Today, Twitch has issued a statement announcing the steps it’s taking to protect its marginalized streamers.
“We’ve seen a lot of conversation about botting, hate raids, and other forms of harassment targeting marginalized creators,” Twitch writes. “You’re asking us to do better, and we know we need to do more to address these issues.”
Twitch says it’s identified “a vulnerability in our proactive filters, and have rolled out an update to close this gap and better detect hate speech in chat.” It also says it will implement more safety features in the coming weeks, including improvements to the account verification process and ban evasion detection tools.
This statement is in response to the hashtag #twitchdobetter, which was an effort started by Twitch creator RekItRaven in order to bring awareness to harassment issues that Black creators were experiencing on the streaming platform.
“I was hate raided for the 2nd time in a week and I shared both the first and second occurrences [on Twitter] because they were very pointed rather than the normal, ‘You’re fat, black, gay stuff,’” Raven tells The Verge via direct messaging.
(Content warning: racism)
Guess who got hate raided again tonight?— ʀᴇᴋ ɪᴛ, ʀᴀᴠᴇɴ! ☠ (@RekItRaven) August 7, 2021
Keep hating, babes. I'm not going anywhere.
And the fact that ya'll made accounts like "ravens_baboon_lips" and "ravencantbreatheofficer" don't mean fuck all to me because I'm still here and I'm still ✨thriving ✨ pic.twitter.com/fHtgy1Os2W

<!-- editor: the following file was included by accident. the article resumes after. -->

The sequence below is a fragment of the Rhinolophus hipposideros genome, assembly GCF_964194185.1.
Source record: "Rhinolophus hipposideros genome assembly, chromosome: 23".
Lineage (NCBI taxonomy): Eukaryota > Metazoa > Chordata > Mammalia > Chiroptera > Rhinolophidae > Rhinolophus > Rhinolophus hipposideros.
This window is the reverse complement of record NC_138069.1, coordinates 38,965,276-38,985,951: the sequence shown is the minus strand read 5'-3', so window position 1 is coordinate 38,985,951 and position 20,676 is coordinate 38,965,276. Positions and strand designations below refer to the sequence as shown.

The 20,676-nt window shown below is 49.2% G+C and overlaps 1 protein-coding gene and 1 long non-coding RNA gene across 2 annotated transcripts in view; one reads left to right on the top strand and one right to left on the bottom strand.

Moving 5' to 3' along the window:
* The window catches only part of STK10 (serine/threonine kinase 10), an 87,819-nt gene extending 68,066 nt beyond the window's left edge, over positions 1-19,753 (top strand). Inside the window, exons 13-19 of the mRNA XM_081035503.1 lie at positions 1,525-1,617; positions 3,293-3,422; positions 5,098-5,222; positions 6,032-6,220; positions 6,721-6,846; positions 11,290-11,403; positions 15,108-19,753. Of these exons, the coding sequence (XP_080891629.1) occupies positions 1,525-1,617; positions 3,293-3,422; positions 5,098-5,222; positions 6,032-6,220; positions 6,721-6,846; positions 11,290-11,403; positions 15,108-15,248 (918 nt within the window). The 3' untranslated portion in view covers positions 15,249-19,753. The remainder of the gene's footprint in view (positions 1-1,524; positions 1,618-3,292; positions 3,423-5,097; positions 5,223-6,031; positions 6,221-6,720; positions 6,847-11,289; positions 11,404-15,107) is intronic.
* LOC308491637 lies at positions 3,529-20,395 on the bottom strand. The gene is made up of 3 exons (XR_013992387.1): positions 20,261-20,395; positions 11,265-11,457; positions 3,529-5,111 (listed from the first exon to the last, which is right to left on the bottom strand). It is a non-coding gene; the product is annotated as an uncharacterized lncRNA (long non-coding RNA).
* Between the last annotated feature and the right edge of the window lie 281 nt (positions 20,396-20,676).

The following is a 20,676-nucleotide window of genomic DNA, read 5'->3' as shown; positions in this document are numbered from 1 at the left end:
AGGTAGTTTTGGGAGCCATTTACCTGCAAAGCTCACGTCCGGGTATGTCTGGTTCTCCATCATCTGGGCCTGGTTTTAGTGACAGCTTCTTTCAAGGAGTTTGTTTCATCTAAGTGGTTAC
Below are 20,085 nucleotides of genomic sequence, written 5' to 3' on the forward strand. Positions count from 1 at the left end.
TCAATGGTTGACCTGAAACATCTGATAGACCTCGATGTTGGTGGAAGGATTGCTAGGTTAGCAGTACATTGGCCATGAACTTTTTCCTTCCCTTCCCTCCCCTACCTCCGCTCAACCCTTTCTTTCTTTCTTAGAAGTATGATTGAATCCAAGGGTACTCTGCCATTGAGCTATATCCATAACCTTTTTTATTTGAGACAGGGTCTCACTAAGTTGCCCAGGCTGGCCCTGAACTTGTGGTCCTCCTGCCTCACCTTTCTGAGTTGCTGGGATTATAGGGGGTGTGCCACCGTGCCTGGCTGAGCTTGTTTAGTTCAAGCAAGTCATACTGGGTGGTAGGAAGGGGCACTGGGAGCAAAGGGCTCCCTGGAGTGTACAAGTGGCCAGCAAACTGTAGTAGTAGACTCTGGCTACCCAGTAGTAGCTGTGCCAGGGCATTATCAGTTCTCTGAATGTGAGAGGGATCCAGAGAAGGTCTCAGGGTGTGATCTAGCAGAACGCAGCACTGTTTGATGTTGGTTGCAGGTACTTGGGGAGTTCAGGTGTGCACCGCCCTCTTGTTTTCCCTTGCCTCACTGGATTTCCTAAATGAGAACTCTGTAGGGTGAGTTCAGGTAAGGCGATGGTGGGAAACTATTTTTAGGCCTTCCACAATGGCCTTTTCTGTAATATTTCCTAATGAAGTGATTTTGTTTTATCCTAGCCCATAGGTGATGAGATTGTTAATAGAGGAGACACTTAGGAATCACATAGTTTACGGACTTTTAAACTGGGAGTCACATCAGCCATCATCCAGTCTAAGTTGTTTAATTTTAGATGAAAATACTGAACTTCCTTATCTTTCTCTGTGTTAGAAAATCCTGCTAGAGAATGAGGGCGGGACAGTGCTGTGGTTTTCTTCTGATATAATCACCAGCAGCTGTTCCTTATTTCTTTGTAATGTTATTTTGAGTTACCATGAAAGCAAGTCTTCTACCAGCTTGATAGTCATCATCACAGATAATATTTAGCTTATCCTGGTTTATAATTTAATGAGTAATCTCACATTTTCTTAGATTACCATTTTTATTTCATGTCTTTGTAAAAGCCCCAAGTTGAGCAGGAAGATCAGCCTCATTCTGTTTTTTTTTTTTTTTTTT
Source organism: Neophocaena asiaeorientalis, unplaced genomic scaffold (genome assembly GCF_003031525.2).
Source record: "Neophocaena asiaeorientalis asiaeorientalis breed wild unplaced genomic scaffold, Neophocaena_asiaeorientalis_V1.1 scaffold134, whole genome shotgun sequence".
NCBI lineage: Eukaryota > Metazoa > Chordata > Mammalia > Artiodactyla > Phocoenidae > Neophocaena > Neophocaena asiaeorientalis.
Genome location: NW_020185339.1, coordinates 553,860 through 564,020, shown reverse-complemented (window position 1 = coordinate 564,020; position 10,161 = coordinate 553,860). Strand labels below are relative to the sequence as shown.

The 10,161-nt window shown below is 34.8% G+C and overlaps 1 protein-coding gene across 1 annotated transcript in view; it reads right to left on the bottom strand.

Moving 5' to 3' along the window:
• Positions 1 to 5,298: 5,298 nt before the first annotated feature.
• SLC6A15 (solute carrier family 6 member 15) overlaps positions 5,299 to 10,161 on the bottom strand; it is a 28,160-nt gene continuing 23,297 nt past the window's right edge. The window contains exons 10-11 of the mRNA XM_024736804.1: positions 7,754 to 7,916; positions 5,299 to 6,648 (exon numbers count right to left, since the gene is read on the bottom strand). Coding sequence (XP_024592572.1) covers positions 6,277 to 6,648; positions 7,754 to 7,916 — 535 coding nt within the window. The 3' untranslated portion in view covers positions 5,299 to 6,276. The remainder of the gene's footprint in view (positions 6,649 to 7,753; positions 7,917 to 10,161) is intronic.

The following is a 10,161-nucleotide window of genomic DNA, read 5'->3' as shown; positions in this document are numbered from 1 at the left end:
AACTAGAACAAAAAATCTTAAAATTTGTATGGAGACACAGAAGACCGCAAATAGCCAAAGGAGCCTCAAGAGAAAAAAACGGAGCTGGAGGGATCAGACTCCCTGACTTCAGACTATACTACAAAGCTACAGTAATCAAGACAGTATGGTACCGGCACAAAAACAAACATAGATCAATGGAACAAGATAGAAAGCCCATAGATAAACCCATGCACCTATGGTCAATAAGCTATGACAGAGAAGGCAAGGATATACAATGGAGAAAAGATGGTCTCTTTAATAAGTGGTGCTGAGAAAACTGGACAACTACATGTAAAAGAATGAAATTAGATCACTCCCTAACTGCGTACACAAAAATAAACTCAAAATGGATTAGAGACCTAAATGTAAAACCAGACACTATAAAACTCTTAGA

Raiding is a popular Twitch feature that allows a streamer to send viewers to another streamer at the end of their broadcast. It’s a tool used to boost viewership, grow communities, and foster connections between streamers and their audiences. Hate raids are the polar, toxic opposite. In hate raids, a streamer directs their viewers to another creator — who is often times Black, queer, female, or has an intersection of marginalized identities — in order to bombard that streamer with hate speech and harassment.
Raven believes they became a target for hate raids because they stream using the Black tag, a new Twitch feature that allows users to classify their streams with different markers. The tags are ostensibly used for creators to categorize their streams so interested users can better find the content they’re looking for, but it also creates a beacon trolls use to zero in on vulnerable, marginalized streamers. After their experience with hate raids, Raven noticed other marginalized streamers in their community were having the same experiences. And with no word from Twitch on what was being done to protect its users from that kind of targeted, violent harassment, Raven decided to re-start the conversation.
“I started #TwitchDoBetter because I’m tired of having to fight to exist on a platform that says they’re diverse and inclusive but remained silent to the pleas of marginalized creators asking for more protections from hate raids,” Raven says.
Twitch struggles with keeping toxicity off its platform. Last year, streamer CriticalBard was subjected to a wave of racist trolls when he became the temporary face of the “pogchamp” emote. Twitch also removed its TwitchCop emote amid concerns it might be used to harass creators talking about police violence after George Floyd’s murder. In these situations and now, Twitch has been reactive to the needs of its users rather than proactive, resulting in creator frustration. Better, more proactive moderation tools have been a perennial ask from Twitch’s marginalized creators.
The tools Twitch is implementing in today’s safety rollout will seemingly only address trolls using non-Latin characters to circumvent chat filters. Streamers are asking for more.
“I’d love to see creators having more tools to control their experience like allowing creators to block [recently created] accounts from chatting, [and] allowing mods to approve or decline raids,” Raven says.